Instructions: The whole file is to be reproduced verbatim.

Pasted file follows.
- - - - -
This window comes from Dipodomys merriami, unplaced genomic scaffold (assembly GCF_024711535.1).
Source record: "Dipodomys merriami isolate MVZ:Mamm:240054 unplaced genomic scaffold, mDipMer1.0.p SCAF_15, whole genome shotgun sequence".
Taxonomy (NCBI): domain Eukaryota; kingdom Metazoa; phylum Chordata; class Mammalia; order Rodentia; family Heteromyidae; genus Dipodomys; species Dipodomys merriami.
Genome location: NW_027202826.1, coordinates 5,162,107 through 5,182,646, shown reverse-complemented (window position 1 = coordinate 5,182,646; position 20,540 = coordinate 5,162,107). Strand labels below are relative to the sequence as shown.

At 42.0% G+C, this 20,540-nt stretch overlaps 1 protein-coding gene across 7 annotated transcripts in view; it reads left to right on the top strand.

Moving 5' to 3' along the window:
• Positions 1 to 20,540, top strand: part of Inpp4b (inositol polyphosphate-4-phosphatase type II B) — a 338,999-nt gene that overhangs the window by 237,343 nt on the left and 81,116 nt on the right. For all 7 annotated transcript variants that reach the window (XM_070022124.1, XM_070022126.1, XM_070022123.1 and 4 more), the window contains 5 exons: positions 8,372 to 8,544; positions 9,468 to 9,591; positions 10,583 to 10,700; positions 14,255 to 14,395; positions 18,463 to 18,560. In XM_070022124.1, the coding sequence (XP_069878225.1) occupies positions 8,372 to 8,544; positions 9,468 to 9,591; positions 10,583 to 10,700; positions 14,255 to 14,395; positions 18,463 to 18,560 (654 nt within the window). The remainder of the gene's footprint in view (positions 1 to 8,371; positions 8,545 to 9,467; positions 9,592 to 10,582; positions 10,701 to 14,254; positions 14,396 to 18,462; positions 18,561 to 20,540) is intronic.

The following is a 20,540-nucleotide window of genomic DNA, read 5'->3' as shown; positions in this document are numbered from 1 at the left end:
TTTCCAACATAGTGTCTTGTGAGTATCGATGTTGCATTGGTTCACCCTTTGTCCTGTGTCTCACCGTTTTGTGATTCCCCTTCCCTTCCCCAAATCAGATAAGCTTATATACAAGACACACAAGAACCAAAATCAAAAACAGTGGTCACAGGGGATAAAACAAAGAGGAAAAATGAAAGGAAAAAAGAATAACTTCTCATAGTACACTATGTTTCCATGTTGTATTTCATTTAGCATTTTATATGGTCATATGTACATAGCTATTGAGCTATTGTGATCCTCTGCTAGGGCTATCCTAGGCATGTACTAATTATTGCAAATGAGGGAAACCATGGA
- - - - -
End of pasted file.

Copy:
This window comes from Dipodomys merriami, unplaced genomic scaffold (assembly GCF_024711535.1).
Source record: "Dipodomys merriami isolate MVZ:Mamm:240054 unplaced genomic scaffold, mDipMer1.0.p SCAF_15, whole genome shotgun sequence".
Taxonomy (NCBI): domain Eukaryota; kingdom Metazoa; phylum Chordata; class Mammalia; order Rodentia; family Heteromyidae; genus Dipodomys; species Dipodomys merriami.
Genome location: NW_027202826.1, coordinates 5,162,107 through 5,182,646, shown reverse-complemented (window position 1 = coordinate 5,182,646; position 20,540 = coordinate 5,162,107). Strand labels below are relative to the sequence as shown.

At 42.0% G+C, this 20,540-nt stretch overlaps 1 protein-coding gene across 7 annotated transcripts in view; it reads left to right on the top strand.

Moving 5' to 3' along the window:
• Positions 1 to 20,540, top strand: part of Inpp4b (inositol polyphosphate-4-phosphatase type II B) — a 338,999-nt gene that overhangs the window by 237,343 nt on the left and 81,116 nt on the right. For all 7 annotated transcript variants that reach the window (XM_070022124.1, XM_070022126.1, XM_070022123.1 and 4 more), the window contains 5 exons: positions 8,372 to 8,544; positions 9,468 to 9,591; positions 10,583 to 10,700; positions 14,255 to 14,395; positions 18,463 to 18,560. In XM_070022124.1, the coding sequence (XP_069878225.1) occupies positions 8,372 to 8,544; positions 9,468 to 9,591; positions 10,583 to 10,700; positions 14,255 to 14,395; positions 18,463 to 18,560 (654 nt within the window). The remainder of the gene's footprint in view (positions 1 to 8,371; positions 8,545 to 9,467; positions 9,592 to 10,582; positions 10,701 to 14,254; positions 14,396 to 18,462; positions 18,561 to 20,540) is intronic.

The following is a 20,540-nucleotide window of genomic DNA, read 5'->3' as shown; positions in this document are numbered from 1 at the left end:
TTTCCAACATAGTGTCTTGTGAGTATCGATGTTGCATTGGTTCACCCTTTGTCCTGTGTCTCACCGTTTTGTGATTCCCCTTCCCTTCCCCAAATCAGATAAGCTTATATACAAGACACACAAGAACCAAAATCAAAAACAGTGGTCACAGGGGATAAAACAAAGAGGAAAAATGAAAGGAAAAAAGAATAACTTCTCATAGTACACTATGTTTCCATGTTGTATTTCATTTAGCATTTTATATGGTCATATGTACATAGCTATTGAGCTATTGTGATCCTCTGCTAGGGCTATCCTAGGCATGTACTAATTATTGCAAATGAGGGAAACCATGGA